• Use the sheep for personal gain (milk, wool, meat)
  • Starve the sheep
  • Not cared for weak, sick or injured
  • Not sought after the lost ones
  • Ruled with harshness
  • Abandoned the flock altogether

These are God’s enemies, destined for destruction. But we are not left in the dark about what a good leader looks like. Ezekiel 34:11f provides the test of a true shepherd, God himself. He finds, rescues, brings back, feeds, provided pleasant places and peace. He will bandage and heal and bring justice.


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Giving Grace To Yourself When Change Is Slow

Have you ever struggled to change a habit, attitude, or thought process and wondered, “Why can’t I just change this in my life?” Maybe you wish to think different thoughts or feel differently about a person. Maybe you want some cravings to go away. But it just seems you aren’t improving as you hoped.

Without excusing your flaws or ignoring bad patterns that need change, you may find that giving grace to the challenge of change actually helps you make the change more quickly.

Consider this silly example of change. The seminary where I work poured a new walkway between my small building and our main classroom building. Now, instead of a step up to get in the building, it is all level ground. I have used this walkway for fifteen years as I walk from my car into the building and for the past two as I have walked between the two buildings.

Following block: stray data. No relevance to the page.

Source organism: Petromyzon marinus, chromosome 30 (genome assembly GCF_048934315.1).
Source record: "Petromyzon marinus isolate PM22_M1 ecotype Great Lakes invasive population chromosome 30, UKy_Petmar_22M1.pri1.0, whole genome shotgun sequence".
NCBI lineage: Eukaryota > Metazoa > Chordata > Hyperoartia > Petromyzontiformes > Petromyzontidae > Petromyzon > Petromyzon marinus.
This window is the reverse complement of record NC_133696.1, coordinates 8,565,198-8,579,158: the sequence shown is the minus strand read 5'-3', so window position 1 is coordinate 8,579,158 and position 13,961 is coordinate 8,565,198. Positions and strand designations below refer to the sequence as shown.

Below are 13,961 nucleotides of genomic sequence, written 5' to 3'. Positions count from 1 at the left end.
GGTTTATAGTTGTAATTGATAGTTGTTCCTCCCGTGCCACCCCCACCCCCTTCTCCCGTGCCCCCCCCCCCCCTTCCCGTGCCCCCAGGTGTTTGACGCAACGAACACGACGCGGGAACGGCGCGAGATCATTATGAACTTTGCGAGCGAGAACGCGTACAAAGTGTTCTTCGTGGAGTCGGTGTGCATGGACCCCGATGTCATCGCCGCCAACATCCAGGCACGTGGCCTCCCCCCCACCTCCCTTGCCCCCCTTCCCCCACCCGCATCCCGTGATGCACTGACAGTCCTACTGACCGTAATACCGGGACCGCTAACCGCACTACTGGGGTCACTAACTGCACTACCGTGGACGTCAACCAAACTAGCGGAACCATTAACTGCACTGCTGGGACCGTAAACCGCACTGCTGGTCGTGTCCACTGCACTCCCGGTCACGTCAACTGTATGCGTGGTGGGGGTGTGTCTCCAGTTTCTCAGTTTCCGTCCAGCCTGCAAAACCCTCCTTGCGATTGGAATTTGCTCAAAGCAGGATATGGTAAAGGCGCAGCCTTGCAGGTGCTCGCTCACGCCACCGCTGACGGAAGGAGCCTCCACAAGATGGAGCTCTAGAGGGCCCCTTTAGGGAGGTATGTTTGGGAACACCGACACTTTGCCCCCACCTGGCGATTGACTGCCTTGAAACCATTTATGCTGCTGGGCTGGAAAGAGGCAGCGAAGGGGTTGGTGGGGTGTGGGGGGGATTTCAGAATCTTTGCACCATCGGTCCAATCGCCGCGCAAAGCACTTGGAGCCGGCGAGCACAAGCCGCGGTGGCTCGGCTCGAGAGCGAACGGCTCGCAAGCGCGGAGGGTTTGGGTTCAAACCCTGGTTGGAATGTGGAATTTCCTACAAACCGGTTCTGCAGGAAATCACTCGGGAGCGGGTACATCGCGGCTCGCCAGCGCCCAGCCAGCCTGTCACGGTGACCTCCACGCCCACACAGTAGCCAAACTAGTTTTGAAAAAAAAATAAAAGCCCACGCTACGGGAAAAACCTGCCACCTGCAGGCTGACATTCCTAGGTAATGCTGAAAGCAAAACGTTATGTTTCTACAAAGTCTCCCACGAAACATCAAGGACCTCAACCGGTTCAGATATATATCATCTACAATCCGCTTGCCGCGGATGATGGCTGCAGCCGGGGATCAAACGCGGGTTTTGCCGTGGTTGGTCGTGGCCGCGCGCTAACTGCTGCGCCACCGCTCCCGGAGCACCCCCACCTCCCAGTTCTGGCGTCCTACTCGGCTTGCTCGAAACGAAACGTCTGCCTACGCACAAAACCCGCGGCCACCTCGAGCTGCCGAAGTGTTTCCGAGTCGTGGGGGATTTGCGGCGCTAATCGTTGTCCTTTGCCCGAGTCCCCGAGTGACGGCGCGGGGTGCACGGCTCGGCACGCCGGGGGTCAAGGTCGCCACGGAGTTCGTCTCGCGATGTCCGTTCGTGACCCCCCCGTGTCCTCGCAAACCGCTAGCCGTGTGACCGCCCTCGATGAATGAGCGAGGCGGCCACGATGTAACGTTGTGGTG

Here’s the problem. I am almost falling down every time because my brain wants to step down when leaving the building and to raise my leg up higher as I enter the building. Either I am tripping as I leave, stepping down only to find that there is no step or I am entering gingerly trying not to look foolish. My body and brain have one expectation and unless I concentrate, I keep doing what I have always been doing, which no longer works.

If this is true about a walkway change, it stands to reason that other more emotional and relational changes would be even harder to manage. Consider some of these

  • the loss of a loved one: coming to terms with someone who is no longer there
  • trusting someone who has shown themself in the past to be trustworthy
  • trigger fears in public spaces after a trauma
  • eating habits after years of over or under control of food
  • having a positive thought after years of negative rumination upon waking
  • avoiding porn when bored
  • choosing a soft response when angry instead of yelling

So, change is hard. How does giving grace to myself help me? 

Imagine for a minute that you make a mistake. Now, consider both of these self responses and how it would impact your capacity to keep working at change:

  1. Stupid, stupid, stupid! Why are you such a failure. You are a waste of space and energy in this world. Lots of people change, why can’t you? You say you are a Christian but I fail to see any maturity. 
  2. [sigh]. Change is so hard. You’ve been thinking and responding to this situation like this for decades. So, it’s not surprising change comes slowly. Good thing God is gracious. Lord, I may not be able to stop the first thought but thank you for helping me catch myself just a bit sooner. Now, deep breath, try again, here is what I want to think/do/say…”

Which of the above two examples of self-talk will help you move forward and which one leaves you stuck in a perception of failure?

Notice the problem that keeps us stuck longer is shame (and our responses to it) more so than our particular changes that may be coming slower than we want. Sometimes pride is the barrier more than the behavior we want to change.

Today, watch your self-talk and instead of beating yourself up with shame talk, just acknowledge the flaw/failure/sin and remind yourself that right now, you can choose a different response. See how that influences your attitude and your energy for change.


Filed under addiction, christian counseling, christian psychology, Uncategorized

Rwanda 2015 Trip Recap: Deepening Relationships